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child sleep, teen sleep, sleep health, school start times, start with sleep, buffalo ny

What is the best part of a Summer vacation? The most frequent response? The long days and nights of lounging, relaxing and sleeping in late of course! All of that will soon be coming to an abrupt end for our youth as the days grow shorter, Fall begins and the school bells ring in. Soon children as young as 6 years old will be rising early to start their days. The debate of sleep has been raised often in the last few years as many feel strongly about the subject one way or another. Is sleep important? Yes. Everyone is starting to come around and agree on that, but the issue lies in a society that has gotten away from knowing how “quality” sleep impacts this dynamic and how sleep needs differ amongst the age groups. The debate of pushing school start times back has proven successful in some areas that have implemented it improving focus, participation and in raising academic testing scores according to sample studies in experimental districts.

The American Academy of Pediatrics has also been leading the debate by recommending in a 2014 press release that “middle and high schools delay the start of class to 8:30 a.m. or later”. Although, recent data from the U.S. Department of Education still shows that more than 80% of public schools in the U.S. start earlier than that. Pushing back start times will align school schedules to the biological sleep rhythms of adolescents, whose sleep-wake cycles begin to shift up to two hours later at the start of puberty. While some debate that starting early rise times will prepare our youth for the reality of becoming independent adults, they fail to take into account that most colleges and universities offer a diverse class start time schedule and that depending on your field of work, early rise times may never be their “norm”. The fundamental factor with the topic of sleep is that we now have the research to show it is vital to our overall health and well-being but as important that recommendations vary per age group.

We do live in an overstimulated society that adds to the sleep issues that have developed but the truth is simple biology is the reason children need more sleep. Teenagers in particular are not getting the recommended amount of sleep leading to sleep deprivation, poor concentration and issues as they develop into adults as a result. Yes, keeping a good bedtime schedule is a great start to helping regulate the sleep-wake cycle for all adolescents but for this particular group even that is not enough to get them rested enough for a 6am wake up time. These start times are mandated by state and federal school policy guidelines but it would seem that if regulating the amount of sodium in school lunches and physical activity are considered part of the foundation for creating healthy students, shouldn’t sleep top that list? Sleep is arguably the best healing mechanism for the body. It is not only important to how our children develop mentally, physically and emotionally but how their health is maintained over time. In the Western New York area, the Erie County Assessment states that we have a growing rate of children who are obese and diabetic. Beyond nutrition and physical activity would we not want to assess the underlying factor that regulates the hormones that control hunger and energy levels?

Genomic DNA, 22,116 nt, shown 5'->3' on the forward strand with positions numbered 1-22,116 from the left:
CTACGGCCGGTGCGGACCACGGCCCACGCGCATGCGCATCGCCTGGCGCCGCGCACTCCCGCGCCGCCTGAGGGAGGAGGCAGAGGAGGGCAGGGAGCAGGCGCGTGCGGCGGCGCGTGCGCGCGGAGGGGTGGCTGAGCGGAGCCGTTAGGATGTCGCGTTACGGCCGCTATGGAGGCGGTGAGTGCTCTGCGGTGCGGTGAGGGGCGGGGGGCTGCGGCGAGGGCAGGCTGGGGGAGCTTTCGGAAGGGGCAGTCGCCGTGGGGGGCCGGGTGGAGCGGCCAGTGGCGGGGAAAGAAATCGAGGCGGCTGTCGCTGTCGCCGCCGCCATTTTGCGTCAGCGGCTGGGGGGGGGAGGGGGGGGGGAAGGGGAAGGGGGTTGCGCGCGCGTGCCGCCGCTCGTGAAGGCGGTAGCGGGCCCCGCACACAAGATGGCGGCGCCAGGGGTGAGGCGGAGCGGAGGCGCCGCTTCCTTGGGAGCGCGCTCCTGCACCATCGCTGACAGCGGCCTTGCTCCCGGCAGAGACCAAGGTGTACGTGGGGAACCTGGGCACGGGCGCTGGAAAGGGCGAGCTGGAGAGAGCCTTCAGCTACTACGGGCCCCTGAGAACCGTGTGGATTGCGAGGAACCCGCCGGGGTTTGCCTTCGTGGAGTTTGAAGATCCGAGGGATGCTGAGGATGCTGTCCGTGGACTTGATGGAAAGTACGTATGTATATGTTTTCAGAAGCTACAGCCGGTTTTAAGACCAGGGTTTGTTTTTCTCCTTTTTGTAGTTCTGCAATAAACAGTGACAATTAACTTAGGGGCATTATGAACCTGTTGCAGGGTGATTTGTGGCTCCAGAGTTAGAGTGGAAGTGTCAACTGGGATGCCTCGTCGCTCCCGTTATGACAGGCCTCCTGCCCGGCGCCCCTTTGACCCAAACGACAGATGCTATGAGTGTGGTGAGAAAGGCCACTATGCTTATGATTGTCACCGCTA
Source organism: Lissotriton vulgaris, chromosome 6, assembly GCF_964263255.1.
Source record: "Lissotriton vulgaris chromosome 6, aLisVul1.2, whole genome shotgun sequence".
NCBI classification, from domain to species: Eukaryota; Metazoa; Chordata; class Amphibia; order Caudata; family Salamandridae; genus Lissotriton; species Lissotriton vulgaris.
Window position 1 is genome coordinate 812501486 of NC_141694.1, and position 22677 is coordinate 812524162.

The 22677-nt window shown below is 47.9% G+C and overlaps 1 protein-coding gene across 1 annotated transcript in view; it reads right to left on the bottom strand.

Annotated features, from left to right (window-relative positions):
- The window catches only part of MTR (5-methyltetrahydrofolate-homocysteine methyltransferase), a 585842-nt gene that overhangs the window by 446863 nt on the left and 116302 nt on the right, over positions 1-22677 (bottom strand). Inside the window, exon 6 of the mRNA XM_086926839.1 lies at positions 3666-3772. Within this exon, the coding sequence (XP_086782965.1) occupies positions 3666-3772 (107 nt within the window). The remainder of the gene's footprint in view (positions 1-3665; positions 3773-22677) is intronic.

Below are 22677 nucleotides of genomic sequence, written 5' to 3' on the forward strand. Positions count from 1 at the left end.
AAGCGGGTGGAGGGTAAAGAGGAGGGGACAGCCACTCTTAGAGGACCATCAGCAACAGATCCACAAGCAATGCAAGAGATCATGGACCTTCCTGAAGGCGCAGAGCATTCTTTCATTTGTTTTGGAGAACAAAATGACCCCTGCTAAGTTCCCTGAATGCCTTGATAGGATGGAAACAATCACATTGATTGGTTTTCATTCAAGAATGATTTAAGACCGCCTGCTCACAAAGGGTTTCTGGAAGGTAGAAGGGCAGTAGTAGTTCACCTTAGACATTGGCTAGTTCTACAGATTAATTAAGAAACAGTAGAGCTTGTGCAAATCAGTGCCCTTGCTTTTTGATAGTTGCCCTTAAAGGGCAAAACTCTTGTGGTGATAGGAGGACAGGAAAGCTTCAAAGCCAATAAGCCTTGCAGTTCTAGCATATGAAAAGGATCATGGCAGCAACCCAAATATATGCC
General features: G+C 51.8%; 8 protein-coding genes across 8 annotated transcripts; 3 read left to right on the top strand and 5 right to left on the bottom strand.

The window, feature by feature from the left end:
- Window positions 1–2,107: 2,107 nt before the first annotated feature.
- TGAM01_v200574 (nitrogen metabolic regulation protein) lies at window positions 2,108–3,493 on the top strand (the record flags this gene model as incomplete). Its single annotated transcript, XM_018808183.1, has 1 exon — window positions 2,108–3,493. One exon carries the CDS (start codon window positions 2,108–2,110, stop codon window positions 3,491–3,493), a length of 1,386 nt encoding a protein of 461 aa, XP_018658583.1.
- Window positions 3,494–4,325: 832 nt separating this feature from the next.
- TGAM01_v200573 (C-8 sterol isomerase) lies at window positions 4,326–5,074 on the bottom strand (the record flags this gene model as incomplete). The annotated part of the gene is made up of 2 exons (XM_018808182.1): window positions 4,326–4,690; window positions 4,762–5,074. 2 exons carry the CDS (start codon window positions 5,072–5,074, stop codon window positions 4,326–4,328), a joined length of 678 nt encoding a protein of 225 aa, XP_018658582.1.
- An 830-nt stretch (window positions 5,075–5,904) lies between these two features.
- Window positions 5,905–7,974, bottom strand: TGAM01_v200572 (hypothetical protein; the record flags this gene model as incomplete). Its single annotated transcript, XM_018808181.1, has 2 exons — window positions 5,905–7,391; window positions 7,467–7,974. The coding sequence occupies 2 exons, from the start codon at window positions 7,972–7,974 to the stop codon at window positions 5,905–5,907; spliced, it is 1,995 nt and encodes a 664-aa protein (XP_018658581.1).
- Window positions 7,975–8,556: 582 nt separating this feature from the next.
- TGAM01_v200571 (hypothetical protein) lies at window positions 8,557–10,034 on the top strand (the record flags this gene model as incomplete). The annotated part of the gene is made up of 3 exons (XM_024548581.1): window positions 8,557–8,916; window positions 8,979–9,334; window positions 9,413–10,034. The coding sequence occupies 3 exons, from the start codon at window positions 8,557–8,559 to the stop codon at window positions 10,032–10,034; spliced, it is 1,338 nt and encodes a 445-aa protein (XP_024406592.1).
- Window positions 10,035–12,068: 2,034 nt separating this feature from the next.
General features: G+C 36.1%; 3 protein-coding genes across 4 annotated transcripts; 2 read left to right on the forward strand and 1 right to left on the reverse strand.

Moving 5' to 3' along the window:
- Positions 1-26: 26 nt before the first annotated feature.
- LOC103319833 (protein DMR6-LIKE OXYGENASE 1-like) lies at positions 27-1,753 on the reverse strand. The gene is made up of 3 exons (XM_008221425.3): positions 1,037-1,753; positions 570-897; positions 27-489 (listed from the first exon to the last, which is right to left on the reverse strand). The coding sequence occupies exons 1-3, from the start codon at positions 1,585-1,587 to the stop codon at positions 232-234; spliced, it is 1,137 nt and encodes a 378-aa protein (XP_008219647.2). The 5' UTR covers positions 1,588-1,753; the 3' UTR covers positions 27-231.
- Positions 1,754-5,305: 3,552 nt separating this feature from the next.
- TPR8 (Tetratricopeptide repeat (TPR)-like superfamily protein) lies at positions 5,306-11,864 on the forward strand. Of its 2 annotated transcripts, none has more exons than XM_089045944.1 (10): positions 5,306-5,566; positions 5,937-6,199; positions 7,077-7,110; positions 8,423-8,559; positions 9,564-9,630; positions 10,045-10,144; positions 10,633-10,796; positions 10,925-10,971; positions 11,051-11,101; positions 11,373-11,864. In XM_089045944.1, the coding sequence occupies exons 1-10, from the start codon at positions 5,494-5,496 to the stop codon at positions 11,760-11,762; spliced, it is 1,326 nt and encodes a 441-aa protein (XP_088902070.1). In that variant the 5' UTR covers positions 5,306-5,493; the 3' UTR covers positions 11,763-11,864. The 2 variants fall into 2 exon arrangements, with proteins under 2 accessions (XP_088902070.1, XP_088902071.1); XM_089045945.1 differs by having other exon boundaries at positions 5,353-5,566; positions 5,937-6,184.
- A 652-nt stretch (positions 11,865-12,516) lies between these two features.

Most of us no longer live in an area where we have the benefits of peace and quiet, fresh air and an environment that is not polluted with toxins, flooded with fluorescent lighting, where entertainment doesn’t come from a television, computer, tablet or phone, where three well balanced meals are prepared and eaten throughout the day or where water is the choice of beverage over anything and everything caffeinated. My point is we create a world that is unhealthy and then we deny ourselves the one factor that can help us regulate it better and adjust to modern times. Shifting school times could and may have a significant difference for certain age groups but where you live largely plays a role in the initiative of such a change. As a community we have to decide what works for our children and equip ourselves with the tools to make educated decisions about their health and to lead by example. Recognizing the role self-care has in the success of sleep schedules and the relationship your family has with sleep are important as well. Regardless of the side of the table you sit on for this debate, we have to agree that sleep is important. We may be able to advocate for legislation to change school start times but wouldn’t it seem wiser to start with assessing the quality of sleep in your household and implementing strategies where you can make important changes about your health starting tonight?

Soda Kuczkowski is the owner of START WITH SLEEP, an education resource center and retail boutique that focuses on both behavioral and medical sleep health located in Buffalo, NY. She is also the founder of the SE+T™ Sleep Program, a guide for improving sleep quality naturally. She is committed to addressing sleep concerns and questions by providing sleep health education through a channel of various components including sleep consulting, coaching, workshops and health programs.


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